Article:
It's the Opportunity Cost, Stupid! How Self-Employment Responds to Financial Incentives of Return, Risk and Skew
31 Pages Posted: 11 Dec 2011
There is no robust empirical support for the effect of financial incentives on the decision to work in self-employment rather than as a wage earner. In the literature, this is seen as a puzzle. We offer a focus on the opportunity cost, i.e. the wages given up as an employee. Information on income from self-employment is of inferior quality and this is not just a problem for the outside researcher, it is an imminent problem of the individual considering self-employment. We also argue that it is not only the location of an income distribution that matters and that dispersion and (a)symmetry should not be ignored. We predict that higher mean, lower variance and higher skew in the wage distribution in a particular employment segment reduce the inclination to prefer self-employment above employee status. Using a sample of 56,000 recent graduates from a Dutch college or university, grouped in approximately 120 labor market segments, we find significant support for these propositions. The results survive various robustness checks on specifications and assumptions.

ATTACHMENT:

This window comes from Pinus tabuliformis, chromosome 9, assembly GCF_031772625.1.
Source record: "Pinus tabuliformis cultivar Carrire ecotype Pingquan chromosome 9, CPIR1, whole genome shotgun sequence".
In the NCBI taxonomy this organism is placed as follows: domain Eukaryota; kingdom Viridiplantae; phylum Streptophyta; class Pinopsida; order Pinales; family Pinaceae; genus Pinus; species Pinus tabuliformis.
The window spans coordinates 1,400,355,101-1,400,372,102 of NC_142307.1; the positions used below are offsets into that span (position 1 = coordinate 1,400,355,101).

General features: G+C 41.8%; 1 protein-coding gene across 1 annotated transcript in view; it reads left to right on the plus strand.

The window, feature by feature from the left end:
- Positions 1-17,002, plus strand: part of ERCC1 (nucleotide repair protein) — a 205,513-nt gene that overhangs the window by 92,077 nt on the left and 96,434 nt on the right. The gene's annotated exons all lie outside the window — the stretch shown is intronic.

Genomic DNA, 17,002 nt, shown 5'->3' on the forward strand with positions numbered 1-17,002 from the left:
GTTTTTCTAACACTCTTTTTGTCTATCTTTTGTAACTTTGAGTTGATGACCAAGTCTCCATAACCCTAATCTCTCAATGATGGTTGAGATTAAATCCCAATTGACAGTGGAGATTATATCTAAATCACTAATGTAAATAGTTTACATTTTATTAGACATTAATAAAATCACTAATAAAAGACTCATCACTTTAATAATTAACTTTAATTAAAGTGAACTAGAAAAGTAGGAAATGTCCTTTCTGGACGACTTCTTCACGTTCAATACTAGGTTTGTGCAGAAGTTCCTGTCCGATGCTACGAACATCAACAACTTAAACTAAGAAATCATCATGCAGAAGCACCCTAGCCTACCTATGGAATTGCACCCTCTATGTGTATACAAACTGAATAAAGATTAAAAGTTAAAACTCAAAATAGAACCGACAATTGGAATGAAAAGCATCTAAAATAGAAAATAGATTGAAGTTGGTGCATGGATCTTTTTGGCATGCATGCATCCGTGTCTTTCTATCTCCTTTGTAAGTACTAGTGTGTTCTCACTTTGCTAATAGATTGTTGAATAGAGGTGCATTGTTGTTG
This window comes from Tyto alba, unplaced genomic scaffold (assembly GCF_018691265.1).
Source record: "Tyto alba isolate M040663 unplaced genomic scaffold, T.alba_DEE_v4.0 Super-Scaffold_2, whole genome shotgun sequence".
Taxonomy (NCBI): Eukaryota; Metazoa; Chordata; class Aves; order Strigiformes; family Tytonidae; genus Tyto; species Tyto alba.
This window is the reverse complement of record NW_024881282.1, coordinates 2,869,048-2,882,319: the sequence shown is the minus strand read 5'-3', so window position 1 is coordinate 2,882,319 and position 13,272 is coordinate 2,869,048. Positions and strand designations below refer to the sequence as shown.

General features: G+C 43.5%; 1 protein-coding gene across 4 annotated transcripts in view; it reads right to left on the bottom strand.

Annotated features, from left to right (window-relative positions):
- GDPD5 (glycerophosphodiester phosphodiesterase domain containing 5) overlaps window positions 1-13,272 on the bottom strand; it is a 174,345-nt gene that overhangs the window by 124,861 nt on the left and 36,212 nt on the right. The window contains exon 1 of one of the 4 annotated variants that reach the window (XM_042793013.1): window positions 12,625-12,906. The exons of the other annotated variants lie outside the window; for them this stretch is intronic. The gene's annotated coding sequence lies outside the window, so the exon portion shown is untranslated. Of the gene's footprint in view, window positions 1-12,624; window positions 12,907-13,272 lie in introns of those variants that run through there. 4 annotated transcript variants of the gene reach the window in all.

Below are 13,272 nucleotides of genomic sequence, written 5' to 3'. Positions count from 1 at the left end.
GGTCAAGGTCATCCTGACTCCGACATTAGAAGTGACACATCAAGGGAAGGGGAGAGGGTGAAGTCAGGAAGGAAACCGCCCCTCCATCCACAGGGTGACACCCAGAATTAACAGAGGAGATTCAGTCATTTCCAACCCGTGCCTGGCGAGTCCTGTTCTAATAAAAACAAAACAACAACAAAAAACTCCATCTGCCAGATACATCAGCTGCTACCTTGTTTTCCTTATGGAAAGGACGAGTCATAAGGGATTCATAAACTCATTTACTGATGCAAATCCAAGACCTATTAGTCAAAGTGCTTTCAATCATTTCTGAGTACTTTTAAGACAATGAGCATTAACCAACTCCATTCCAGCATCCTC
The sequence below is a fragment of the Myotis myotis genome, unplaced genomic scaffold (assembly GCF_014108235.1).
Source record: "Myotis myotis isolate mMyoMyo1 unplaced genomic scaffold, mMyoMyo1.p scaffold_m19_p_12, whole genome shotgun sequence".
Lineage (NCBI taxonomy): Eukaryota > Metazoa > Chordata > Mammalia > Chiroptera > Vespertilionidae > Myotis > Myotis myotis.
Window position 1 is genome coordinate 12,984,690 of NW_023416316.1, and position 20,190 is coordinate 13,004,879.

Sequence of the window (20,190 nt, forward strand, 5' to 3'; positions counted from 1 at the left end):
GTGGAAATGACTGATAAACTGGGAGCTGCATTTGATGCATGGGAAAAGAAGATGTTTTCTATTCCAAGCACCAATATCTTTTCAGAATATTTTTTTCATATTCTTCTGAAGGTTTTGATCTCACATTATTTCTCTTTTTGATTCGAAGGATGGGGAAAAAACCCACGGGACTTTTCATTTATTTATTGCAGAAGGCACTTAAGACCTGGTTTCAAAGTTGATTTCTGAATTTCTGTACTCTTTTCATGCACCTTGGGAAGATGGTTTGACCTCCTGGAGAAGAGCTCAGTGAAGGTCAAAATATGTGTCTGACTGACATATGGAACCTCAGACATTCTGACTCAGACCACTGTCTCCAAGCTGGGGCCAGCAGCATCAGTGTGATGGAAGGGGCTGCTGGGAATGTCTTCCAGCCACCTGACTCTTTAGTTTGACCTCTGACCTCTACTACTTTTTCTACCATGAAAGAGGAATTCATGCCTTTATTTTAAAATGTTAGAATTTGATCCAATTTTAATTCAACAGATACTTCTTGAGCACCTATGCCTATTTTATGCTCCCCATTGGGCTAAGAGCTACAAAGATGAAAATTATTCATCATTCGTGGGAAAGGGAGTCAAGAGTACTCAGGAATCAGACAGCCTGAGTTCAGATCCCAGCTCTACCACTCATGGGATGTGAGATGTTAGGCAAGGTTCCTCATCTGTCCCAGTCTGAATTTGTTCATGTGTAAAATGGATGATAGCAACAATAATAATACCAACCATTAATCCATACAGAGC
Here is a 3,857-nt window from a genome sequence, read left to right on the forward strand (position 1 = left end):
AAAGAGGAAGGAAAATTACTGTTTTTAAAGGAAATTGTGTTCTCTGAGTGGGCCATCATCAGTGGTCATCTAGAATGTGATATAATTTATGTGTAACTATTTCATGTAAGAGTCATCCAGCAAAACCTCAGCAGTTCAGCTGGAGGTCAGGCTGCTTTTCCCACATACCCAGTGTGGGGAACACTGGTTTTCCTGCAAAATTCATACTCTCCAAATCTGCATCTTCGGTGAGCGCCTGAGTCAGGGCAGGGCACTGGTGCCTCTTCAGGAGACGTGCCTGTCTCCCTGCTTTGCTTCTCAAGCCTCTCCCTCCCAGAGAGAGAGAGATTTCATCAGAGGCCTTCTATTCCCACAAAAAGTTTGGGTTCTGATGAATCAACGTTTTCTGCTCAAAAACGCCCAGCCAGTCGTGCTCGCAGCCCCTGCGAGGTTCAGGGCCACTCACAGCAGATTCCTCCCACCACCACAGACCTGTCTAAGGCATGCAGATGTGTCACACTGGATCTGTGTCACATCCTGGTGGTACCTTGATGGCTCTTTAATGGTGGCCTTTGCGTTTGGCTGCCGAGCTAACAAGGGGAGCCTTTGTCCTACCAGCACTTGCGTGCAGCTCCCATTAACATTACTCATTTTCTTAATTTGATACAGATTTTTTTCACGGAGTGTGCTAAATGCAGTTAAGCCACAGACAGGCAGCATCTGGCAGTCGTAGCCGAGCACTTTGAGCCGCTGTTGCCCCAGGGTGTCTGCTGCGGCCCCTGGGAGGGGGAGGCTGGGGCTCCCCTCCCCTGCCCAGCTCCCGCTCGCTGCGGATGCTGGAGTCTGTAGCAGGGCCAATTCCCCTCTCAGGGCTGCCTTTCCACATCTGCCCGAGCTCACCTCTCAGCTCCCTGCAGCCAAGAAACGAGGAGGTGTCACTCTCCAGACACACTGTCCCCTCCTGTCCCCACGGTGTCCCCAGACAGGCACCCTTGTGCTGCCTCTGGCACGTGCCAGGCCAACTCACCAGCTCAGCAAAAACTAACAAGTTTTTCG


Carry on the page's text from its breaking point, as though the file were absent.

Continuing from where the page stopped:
Keywords: entrepreneurship, self-employment, wage-employment, income distribution, income risk, income skew, income variance, occupational choice, labor market entry, labor market segments, opportunity cost
JEL Classification: J24, L26
Suggested Citation: Suggested Citation